Christian J Howells

Call 2007

Christian J Howells

Practice Overview

Christian Howells’ practice is primarily focused in the areas of healthcare professional regulation, administrative law and inquests.

He has extensive experience in the higher courts, regularly appearing in the Administrative Court, Civil Division of the Court of Appeal and has been granted permission to appeal to the Supreme Court.  He is often instructed at the appeal stage to conduct advocacy or to advise on merits.

His healthcare professional regulation practice is mainly focused on nurses and midwives.  He is experienced in complex, multi-handed misconduct cases including assault on vulnerable adults, allegations of a sexual nature, drug errors contributing to death, neglect contributing to death, theft of drugs, dishonesty and systemic management failure.

His administrative law practice includes local government, planning, education, immigration and community care.  He often raises points of welsh law and interpretation.  His experience includes local government funding challenges, library closures, school closures, student discipline, residential planning and change of use, immigration, human rights and local authority duties under the Social Services and Well-being (Wales) Act 2014.

Christian is consistently instructed in high profile and complex inquests.  He has significant experience of article 2 ECHR compliant inquests involving allegations of systemic failure by organs of the state and breaches of the operational duty to protect life.

His practice also includes personal injury / clinical negligence.  His personal injury practice is increasingly defendant, employers’ liability focussed.

He is regularly instructed in right to manage and enfranchisement litigation in the Residential Property Tribunal in Wales and the Upper Tribunal.

Notable and Reported cases

  • IT (Jamaica) v SSHD [2017] 1 WLR 240

    The CA held that in order for a foreign criminal to bring themselves within the exception to deportation contained in s117C (that the effect of deportation on a British citizen child would be ‘unduly harsh’) the foreign criminal had to establish ‘very compelling circumstances’ to outweigh the public interest in deportation.  Permission to appeal has been granted by the Supreme Court.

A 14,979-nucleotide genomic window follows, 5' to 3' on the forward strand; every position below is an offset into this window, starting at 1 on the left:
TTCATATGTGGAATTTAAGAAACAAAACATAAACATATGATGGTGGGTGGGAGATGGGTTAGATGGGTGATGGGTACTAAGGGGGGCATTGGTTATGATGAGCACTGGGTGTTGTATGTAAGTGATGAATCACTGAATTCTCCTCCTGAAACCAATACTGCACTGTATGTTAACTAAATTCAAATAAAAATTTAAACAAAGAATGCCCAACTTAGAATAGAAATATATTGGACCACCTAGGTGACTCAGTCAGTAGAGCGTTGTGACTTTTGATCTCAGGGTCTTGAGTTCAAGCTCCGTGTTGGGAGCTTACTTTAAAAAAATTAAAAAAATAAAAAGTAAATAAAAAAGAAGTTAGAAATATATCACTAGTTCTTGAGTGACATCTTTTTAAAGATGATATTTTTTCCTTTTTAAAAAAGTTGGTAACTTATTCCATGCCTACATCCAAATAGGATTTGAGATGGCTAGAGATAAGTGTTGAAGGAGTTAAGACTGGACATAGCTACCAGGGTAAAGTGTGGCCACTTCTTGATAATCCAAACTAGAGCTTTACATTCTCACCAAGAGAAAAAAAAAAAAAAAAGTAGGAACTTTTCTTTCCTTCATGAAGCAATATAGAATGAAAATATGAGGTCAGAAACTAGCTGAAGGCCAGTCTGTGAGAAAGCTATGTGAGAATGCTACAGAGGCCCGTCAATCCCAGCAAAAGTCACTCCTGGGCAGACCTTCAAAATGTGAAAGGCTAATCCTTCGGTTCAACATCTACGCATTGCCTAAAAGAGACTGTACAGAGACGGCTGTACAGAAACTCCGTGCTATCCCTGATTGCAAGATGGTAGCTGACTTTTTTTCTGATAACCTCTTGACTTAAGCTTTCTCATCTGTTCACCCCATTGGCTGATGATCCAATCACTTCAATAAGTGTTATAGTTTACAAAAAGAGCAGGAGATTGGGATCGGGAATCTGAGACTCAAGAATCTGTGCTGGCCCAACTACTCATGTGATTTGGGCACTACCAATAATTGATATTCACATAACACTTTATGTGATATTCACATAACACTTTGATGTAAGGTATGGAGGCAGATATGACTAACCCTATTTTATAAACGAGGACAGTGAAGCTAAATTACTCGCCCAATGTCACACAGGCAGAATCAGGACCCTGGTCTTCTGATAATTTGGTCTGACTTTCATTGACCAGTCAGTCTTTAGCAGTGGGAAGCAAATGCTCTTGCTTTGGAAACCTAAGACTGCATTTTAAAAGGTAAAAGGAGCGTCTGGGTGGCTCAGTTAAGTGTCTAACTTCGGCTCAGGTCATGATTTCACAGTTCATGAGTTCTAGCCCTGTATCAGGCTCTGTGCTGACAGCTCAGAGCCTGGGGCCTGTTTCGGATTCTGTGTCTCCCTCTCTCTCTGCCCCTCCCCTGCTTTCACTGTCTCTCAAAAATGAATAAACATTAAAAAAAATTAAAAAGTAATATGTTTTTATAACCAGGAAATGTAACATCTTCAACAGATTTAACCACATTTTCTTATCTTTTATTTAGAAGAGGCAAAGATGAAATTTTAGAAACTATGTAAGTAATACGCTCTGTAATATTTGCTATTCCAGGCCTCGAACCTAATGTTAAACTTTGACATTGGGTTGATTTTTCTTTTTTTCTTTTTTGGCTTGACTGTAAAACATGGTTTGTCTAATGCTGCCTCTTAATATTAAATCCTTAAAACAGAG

• Gurung v SSHD [2016] EWCA Civ 358

    The CA held that it was not unfair for the Tribunal to assess an article 8 ECHR claim by reference to the facts as at the date of a second decision to refuse entry clearance, in circumstances where the first decision was set-aside as unlawful and the delay in in the interim had served to weaken the article 8 claim.

  • R (Kristina Wray) v HM Deputy Coroner for Pembrokeshire [2016] EWHC (settled)

    A judicial review against the Coroner’s refusal to hold an article 2 ECHR compliant inquest was compromised in light of a subsequent ruling that allowed all relevant lines of enquiry to be pursued during the inquest, together with relevant expert evidence on systemic failure in social services and causation.

  • R (Tilley) v Vale of Glamorgan Council [2016] EWHC 2272

    The Admin Court dismissed a challenge to a decision to implement community libraries on the grounds that the reliance upon the viability report by the Cabinet was irrational, the report contained insufficient information, that the proposals would not enable the Council to provide a comprehensive and efficient library service, due regard had not been paid to equality considerations and the best interests of the child had not been treated as a primary consideration.

  • R (Tilley) v Vale of Glamorgan Council [2015] EWHC 3194 (Admin).